The Cherry Orchard

They do Shakespeare pretty well down at the Shakespearean Festival, but Anton Chekhov? “The Shakespeare of Russia,” as he is sometimes called, apparently has them stymied.

How else to explain the extraordinarily uneven and uncertain production of “The Cherry Orchard”? Some actors shine brilliantly, some moments are electric … and then other actors embarrass themselves and scenes drag on forever.

It’s not an easy play to pull off, granted. It’s about turn-of-the-century upper-class Russians who are too unambitious and apathetic to act for themselves, and, as is often the case in plays about inactive people, nothing really happens.

The trick, then, is to make these characters seem 1) real and 2) likable, to make their flaws endearing and relevant to the audience, rather than frustrating.

We see it in Lyuba Ranevskaya (Michele Farr), a formerly wealthy landowner whose beloved estate and cherry orchard are about to be auctioned off, due to her immature money-squandering. Her brother, Leonid Gaev (Dennis Robertson), is even more sympathetic, waxing poetic about hundred-year-old bookcases and also not wishing to see his childhood home sold.

Farr and Robertson earn respect and command the stage in their roles. Robertson, in particular, gives vigor and sad humor to his character — exactly what can make the play successful, if everyone evokes the same connection from the audience.

At the other end of the spectrum is Yermolai Lopakhin (Rick Hamilton), a family friend and peasant-turned-businessman who suggests cutting down the cherry trees and putting up summer cottages in their place. That way, Lyuba and Leonid could afford to retain their land. They’ll have none of that, though, even though it’s their only real option; instead, they do nothing, and lose everything.

Hamilton’s Lopakhin is flat and stiff — befitting a businessman, perhaps, until his triumphant moment in obtaining the cherry orchard, which he conveys by standing in one place and ranting about how excited he is. He hasn’t been acting staid to fit the character; he’s just been being flat.

The production is too dignified for its own good. It would seem that director Kathleen F. Conlin has her actors so terrified of defiling the profound and brilliant words of Mr. Chekhov that they’re afraid to do anything beneath themselves, like be funny. The result is that in the rare instances when something humorous does occur, it seems jarringly out of place in the otherwise overly dramatic production. (Kristin Bennett, as Lyuba’s daughter Varya, best represents the “overly dramatic” part, weeping and moaning every chance she gets.)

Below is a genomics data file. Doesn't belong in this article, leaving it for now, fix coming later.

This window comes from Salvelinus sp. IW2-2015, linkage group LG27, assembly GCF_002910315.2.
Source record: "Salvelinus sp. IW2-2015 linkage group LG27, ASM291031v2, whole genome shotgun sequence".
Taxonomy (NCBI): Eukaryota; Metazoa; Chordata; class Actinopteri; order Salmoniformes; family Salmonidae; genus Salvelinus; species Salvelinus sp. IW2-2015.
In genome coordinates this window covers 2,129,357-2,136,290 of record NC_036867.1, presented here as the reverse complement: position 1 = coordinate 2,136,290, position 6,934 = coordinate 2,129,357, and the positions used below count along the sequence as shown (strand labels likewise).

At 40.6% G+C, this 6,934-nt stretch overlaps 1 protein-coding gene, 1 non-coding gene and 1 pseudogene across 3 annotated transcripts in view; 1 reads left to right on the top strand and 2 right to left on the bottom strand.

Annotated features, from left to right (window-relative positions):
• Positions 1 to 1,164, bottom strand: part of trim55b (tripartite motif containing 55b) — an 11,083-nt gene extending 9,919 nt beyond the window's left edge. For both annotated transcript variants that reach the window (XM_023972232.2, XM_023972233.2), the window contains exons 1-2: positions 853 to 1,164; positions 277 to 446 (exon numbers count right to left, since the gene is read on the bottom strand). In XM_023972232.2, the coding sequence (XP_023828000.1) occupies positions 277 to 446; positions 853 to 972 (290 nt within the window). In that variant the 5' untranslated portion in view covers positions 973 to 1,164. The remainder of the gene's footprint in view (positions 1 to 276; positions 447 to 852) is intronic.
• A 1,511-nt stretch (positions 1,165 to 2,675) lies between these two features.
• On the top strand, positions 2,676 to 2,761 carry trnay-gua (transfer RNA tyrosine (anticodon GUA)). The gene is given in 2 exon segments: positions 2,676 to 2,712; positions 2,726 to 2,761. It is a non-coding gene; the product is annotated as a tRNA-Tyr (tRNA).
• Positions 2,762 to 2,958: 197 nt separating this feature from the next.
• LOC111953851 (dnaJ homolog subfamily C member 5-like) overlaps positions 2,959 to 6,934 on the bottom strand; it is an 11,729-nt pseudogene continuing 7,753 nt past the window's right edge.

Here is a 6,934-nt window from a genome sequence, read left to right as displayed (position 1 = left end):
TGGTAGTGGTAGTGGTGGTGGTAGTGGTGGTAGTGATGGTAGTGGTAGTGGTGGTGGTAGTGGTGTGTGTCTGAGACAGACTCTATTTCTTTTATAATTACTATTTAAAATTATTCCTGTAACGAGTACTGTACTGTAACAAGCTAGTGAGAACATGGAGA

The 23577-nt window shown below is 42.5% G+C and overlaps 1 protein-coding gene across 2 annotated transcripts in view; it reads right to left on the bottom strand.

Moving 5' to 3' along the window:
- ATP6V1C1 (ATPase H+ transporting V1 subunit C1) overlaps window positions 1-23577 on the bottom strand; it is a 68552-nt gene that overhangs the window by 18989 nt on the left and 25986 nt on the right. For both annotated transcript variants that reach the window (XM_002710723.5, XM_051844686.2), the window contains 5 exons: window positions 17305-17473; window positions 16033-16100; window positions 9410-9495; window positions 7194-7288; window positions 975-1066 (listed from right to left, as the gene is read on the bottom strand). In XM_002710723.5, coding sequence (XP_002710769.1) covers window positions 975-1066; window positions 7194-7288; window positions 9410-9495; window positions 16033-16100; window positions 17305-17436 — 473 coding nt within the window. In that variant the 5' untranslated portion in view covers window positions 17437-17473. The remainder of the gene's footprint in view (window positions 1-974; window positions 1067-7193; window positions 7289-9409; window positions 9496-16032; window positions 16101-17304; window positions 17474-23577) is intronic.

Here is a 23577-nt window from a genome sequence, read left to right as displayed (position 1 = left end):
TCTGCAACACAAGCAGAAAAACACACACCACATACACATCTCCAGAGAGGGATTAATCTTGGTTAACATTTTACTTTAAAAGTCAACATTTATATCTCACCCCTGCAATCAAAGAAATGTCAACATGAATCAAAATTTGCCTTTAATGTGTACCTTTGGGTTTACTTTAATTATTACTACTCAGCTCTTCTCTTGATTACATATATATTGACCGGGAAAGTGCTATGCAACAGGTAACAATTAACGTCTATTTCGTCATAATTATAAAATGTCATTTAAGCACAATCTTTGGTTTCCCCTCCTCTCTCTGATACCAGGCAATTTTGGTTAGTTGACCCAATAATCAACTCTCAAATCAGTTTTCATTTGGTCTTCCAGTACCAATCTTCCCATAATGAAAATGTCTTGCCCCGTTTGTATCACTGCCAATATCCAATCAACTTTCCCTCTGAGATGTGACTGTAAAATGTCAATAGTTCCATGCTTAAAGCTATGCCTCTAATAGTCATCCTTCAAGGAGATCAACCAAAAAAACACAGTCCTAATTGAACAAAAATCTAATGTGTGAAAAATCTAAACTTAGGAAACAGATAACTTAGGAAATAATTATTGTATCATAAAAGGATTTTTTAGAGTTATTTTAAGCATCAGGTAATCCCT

An abstract, skewed set (by George Maxwell) and a few nice moments help the show avoid disaster. Henson Keys as serving-man Firs, the Russians’ last link to the old life of serfs and masters, is both dignified AND funny, and has the play’s haunting final moments to himself. Would that the rest of the show were as adept as he.

One puzzling mistake in this show was casting the brilliant Leslie Brott -- who was the best actress in all of the previous year's festival -- in the minor role of Charlotta. She would have made an excellent Ranevskaya. What makes this waste of talent so puzzling is that Kathleen Conlin, who directed "Cherry Orchard," also directed Brott in 1999's "Lion in Winter," so she knows first-hand how wonderful she is. For that matter, Conlin is also the festival's casting director, which puts her in prime position to cast Brott wherever she wants her. And she apparently wanted her as Charlotta. Strange.

I saw this play with my friend Javen Tanner, with whom I have never once agreed in matters of theater. But I think we reached a consensus on this one, which was really quite an historic occasion. The problem with Javen is that he's twice as smart as I am, and THINKS he's FOUR times as smart, and frankly, he can talk circles around me and I don't even know if he's making stuff up or not.